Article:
When the new Alaska Legislature meets on Jan. 17, 2017, Sen. Peter Micciche (R-Soldotna) will take his first party leadership role as the Senate Majority Leader, Representative Mike Chenault (R-Nikiski) will step down as House Speaker to become the House Minority Whip, and freshman legislator Representative-Elect Gary Knopp (R-Kenai) will settle into his first term in Juneau.
The three spoke to members of the Kenai and Soldotna Chambers of Commerce on Tuesday about the upcoming legislative session. Micciche concentrated on the biggest unresolved issue of the last session: Alaska’s roughly $3 billion deficit budget.
“If you cut all the remaining departments and all of the employees, you still wouldn’t make budget right now,” Micciche said.
Though he highlighted savings measures made in the past sessions, such as a $200 million savings in the Department of Health and Social Services, the state’s second most costly d
epartment after the Department of Education, he also pointed out that “we will run out of money in the next year or so if we don’t take the necessary steps to make the difference.”
It’s a case Micciche has made before — going into the past legislative session, the budget problem was similar — but one he said “doesn’t seem to be getting out.” As he did last year, Micciche highlighted an array of new revenue possibilities, including bonds, Permanent Fund earning restructuring, modified oil taxes and non-oil taxes.
“When I talk about the types, don’t misunderstand that as me raising my hand,” he said. “…Our priorities are still going to be continued budgetary restraint, strategic use of our legacy assets, changes to oil and gas tax credits — which we marginally accomplished — taxes impacting individual Alaskans, and future economic diversification with a return to the general fund.”
On the House side, both Knopp and Chenault said they expect the new Democratic majority to prioritize another unresolved debate from last session, the “marginally accomplished changes” to the state’s system of tax credits for oil producers.
Though Knopp, a former oilfield worker, said he’s reading up on the tax credit system and hadn’t settled on a firm
position, he gave a general idea of the outcome he’d prefer: a set of stable incentives that emphasize production rather than speculative exploration.
“Even when we incentivize oil and gas tax exploration, if we don’t get production in the line there’s no return on those dollars,” Knopp said. “So I’d like to see those incentives remain — after they’re in production and we’re receiving taxes and royalties on the production. Then we can reimburse those expenses. But if they’re dry holes, we can’t sustain them.”
Chenault said one of his concerns will be the uncertain future of the Alaska LNG Project under the state’s sole leadership. Since the three oil and gas companies that previously planned to partner with the state — ExxonMobil, BP and ConocoPhillips — have backed off the project, Chenault said the Legislature has been underinformed about the efforts of Gov. Bill Walker’s administration and the Alaska Gasline Development Corporation to continue the planned pipeline.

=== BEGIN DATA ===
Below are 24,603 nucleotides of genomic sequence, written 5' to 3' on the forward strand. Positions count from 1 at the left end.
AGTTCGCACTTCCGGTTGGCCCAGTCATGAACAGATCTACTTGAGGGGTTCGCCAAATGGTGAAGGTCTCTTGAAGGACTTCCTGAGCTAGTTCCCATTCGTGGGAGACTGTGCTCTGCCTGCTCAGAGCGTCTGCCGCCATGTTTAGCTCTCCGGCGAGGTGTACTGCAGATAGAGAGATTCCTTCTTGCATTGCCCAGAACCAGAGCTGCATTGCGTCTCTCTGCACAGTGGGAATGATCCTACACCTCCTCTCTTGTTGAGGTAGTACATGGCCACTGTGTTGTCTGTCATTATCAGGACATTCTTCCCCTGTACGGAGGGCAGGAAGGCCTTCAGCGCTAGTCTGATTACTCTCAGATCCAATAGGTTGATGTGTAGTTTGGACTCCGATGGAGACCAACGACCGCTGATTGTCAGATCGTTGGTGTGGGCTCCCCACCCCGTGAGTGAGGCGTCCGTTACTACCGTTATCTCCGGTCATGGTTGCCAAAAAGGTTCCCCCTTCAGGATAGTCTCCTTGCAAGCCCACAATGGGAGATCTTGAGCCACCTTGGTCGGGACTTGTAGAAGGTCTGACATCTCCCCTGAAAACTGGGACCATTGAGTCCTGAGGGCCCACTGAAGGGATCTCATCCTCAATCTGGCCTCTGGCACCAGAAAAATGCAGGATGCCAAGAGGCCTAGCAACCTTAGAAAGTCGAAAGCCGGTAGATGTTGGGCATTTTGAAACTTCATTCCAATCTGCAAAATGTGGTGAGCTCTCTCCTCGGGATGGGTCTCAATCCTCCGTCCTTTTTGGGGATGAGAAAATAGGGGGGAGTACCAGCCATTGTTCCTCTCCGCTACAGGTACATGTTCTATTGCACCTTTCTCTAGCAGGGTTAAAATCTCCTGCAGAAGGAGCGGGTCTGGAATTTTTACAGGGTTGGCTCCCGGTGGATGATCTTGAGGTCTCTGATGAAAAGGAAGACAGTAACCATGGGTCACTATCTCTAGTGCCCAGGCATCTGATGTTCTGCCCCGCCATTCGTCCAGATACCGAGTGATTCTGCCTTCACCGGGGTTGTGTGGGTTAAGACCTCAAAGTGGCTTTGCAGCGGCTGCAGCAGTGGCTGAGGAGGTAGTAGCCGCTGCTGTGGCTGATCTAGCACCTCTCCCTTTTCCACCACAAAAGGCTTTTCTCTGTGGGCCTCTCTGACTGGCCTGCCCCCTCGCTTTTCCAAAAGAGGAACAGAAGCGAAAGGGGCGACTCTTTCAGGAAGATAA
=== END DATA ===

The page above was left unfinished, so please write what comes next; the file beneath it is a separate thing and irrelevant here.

“Information I’d like to hear is, ‘What came out of these meetings in Japan?” Chenault said, referring to Walker’s meetings seeking project investment from Asian buyers. “What’s come out of these meetings in Korea? What information is there that you feel we can continue to move forward with this project?”
He criticized proposals from Walker and AGDC president Keith Meyer to seek project investment from prospective LNG buyers rather than producers.
Regarding the AK LNG Project, Knopp said he favored examining the governor’s proposals for a tax-exempt state-led project, as well as the possibility of an LNG pipeline serving in-state needs rather than export purposes.
Chenault served a record of four two-year terms as Speaker of the Republican House Majority, but his unopposed reelection this year brought him into the 40-member House as part of a 17-member minority under a Democrat-lead majority caucus. He will serve as a Minority Whip.
“I’m kind of liking the idea of not being the Speaker for a change,” he said. “Maybe I can do some things I’d like to see done, versus what the majority would like to see done, or trying to counter anything the minority might like to see done… If any of you think I’ll go crawl in a hole that’s not going to happen.”
Chenault said his “workload will be considerably smaller than what it has been in the past,” with three committee seats: Fisheries, Rules, and the Committee on Committees.
The Republican Knopp said he’d made plans to enter his first session in the House as a majority member, but said the new minority is “strong.”
“I went up there with a list of five committee assignments I was trying to seek,” Knopp said. “I didn’t get number one, but I did get number two and three, so I’m extremely happy about that. I’ve been assigned Labor and Commerce and State Affairs Committees. Then in the special committees, I’ve got Economic Development, Tourism, and Arctic policy.”
On the Senate side, Micciche said he’s cutting back on his committee obligations in order to focus on his new Senate leadership position. After serving on nine committees last session, he’ll be retaining his seat on the Finance Committee and sitting on the committees for Rules, Health and Social Services, World Trade, the Legislative Council, and the committee on committees.
“My top priority is concentrating on a fiscal solution for the long term, and I’ll be busier driving the majority toward that objective this year, which will allow me less time on the other committees,” Micciche said. “The most important thing is that I remain on finance, and the peninsula is well-represented on a committee that sees essentially every bill that comes through the legislature.”